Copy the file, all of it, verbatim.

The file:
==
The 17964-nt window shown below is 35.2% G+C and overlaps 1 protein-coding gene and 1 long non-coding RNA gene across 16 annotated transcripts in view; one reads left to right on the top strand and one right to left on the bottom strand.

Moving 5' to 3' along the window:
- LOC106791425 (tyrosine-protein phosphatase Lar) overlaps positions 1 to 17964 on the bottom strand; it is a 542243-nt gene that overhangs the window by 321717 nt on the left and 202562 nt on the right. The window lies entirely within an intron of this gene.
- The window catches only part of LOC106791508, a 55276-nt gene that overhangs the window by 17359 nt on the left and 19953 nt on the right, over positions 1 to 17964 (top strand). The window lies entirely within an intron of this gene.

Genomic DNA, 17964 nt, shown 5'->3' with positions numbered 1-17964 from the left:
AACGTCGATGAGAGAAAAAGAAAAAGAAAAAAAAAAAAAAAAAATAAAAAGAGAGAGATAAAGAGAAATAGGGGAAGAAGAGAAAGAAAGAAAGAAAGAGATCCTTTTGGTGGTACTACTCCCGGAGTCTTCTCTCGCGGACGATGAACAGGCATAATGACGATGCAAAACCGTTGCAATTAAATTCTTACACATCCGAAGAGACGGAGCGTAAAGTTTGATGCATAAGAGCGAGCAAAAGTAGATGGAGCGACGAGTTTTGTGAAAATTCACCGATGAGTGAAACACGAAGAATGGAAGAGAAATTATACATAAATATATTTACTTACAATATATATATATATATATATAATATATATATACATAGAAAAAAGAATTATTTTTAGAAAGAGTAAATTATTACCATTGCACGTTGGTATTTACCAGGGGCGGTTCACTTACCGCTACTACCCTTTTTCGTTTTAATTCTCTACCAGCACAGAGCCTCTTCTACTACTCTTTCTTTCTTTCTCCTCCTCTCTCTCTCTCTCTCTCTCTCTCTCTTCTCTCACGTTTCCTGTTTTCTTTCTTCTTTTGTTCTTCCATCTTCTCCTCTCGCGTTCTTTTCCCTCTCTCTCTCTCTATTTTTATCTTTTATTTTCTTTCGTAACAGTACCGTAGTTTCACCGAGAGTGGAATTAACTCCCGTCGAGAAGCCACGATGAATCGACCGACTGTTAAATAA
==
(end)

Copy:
The 17964-nt window shown below is 35.2% G+C and overlaps 1 protein-coding gene and 1 long non-coding RNA gene across 16 annotated transcripts in view; one reads left to right on the top strand and one right to left on the bottom strand.

Moving 5' to 3' along the window:
- LOC106791425 (tyrosine-protein phosphatase Lar) overlaps positions 1 to 17964 on the bottom strand; it is a 542243-nt gene that overhangs the window by 321717 nt on the left and 202562 nt on the right. The window lies entirely within an intron of this gene.
- The window catches only part of LOC106791508, a 55276-nt gene that overhangs the window by 17359 nt on the left and 19953 nt on the right, over positions 1 to 17964 (top strand). The window lies entirely within an intron of this gene.

Genomic DNA, 17964 nt, shown 5'->3' with positions numbered 1-17964 from the left:
AACGTCGATGAGAGAAAAAGAAAAAGAAAAAAAAAAAAAAAAAATAAAAAGAGAGAGATAAAGAGAAATAGGGGAAGAAGAGAAAGAAAGAAAGAAAGAGATCCTTTTGGTGGTACTACTCCCGGAGTCTTCTCTCGCGGACGATGAACAGGCATAATGACGATGCAAAACCGTTGCAATTAAATTCTTACACATCCGAAGAGACGGAGCGTAAAGTTTGATGCATAAGAGCGAGCAAAAGTAGATGGAGCGACGAGTTTTGTGAAAATTCACCGATGAGTGAAACACGAAGAATGGAAGAGAAATTATACATAAATATATTTACTTACAATATATATATATATATATATAATATATATATACATAGAAAAAAGAATTATTTTTAGAAAGAGTAAATTATTACCATTGCACGTTGGTATTTACCAGGGGCGGTTCACTTACCGCTACTACCCTTTTTCGTTTTAATTCTCTACCAGCACAGAGCCTCTTCTACTACTCTTTCTTTCTTTCTCCTCCTCTCTCTCTCTCTCTCTCTCTCTCTCTTCTCTCACGTTTCCTGTTTTCTTTCTTCTTTTGTTCTTCCATCTTCTCCTCTCGCGTTCTTTTCCCTCTCTCTCTCTCTATTTTTATCTTTTATTTTCTTTCGTAACAGTACCGTAGTTTCACCGAGAGTGGAATTAACTCCCGTCGAGAAGCCACGATGAATCGACCGACTGTTAAATAA